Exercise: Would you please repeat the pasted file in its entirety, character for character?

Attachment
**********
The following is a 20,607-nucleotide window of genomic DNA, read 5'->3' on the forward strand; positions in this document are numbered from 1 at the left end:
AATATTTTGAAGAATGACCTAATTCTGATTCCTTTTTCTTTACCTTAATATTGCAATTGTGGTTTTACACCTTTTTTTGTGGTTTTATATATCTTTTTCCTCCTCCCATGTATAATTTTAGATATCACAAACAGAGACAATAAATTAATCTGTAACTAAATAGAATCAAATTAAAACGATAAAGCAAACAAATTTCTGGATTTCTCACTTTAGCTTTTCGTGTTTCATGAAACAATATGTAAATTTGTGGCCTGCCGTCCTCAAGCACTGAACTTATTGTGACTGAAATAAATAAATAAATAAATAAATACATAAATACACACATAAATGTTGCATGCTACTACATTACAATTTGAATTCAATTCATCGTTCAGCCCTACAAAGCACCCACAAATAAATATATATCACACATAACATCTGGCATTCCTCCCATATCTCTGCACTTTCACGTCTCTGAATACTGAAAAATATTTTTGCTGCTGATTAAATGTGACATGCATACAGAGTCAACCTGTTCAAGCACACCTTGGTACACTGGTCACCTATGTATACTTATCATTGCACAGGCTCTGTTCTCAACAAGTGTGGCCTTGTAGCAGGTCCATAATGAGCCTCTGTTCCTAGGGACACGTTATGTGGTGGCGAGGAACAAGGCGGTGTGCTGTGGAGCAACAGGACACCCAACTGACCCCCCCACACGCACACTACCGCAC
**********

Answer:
The following is a 20,607-nucleotide window of genomic DNA, read 5'->3' on the forward strand; positions in this document are numbered from 1 at the left end:
AATATTTTGAAGAATGACCTAATTCTGATTCCTTTTTCTTTACCTTAATATTGCAATTGTGGTTTTACACCTTTTTTTGTGGTTTTATATATCTTTTTCCTCCTCCCATGTATAATTTTAGATATCACAAACAGAGACAATAAATTAATCTGTAACTAAATAGAATCAAATTAAAACGATAAAGCAAACAAATTTCTGGATTTCTCACTTTAGCTTTTCGTGTTTCATGAAACAATATGTAAATTTGTGGCCTGCCGTCCTCAAGCACTGAACTTATTGTGACTGAAATAAATAAATAAATAAATAAATACATAAATACACACATAAATGTTGCATGCTACTACATTACAATTTGAATTCAATTCATCGTTCAGCCCTACAAAGCACCCACAAATAAATATATATCACACATAACATCTGGCATTCCTCCCATATCTCTGCACTTTCACGTCTCTGAATACTGAAAAATATTTTTGCTGCTGATTAAATGTGACATGCATACAGAGTCAACCTGTTCAAGCACACCTTGGTACACTGGTCACCTATGTATACTTATCATTGCACAGGCTCTGTTCTCAACAAGTGTGGCCTTGTAGCAGGTCCATAATGAGCCTCTGTTCCTAGGGACACGTTATGTGGTGGCGAGGAACAAGGCGGTGTGCTGTGGAGCAACAGGACACCCAACTGACCCCCCCACACGCACACTACCGCAC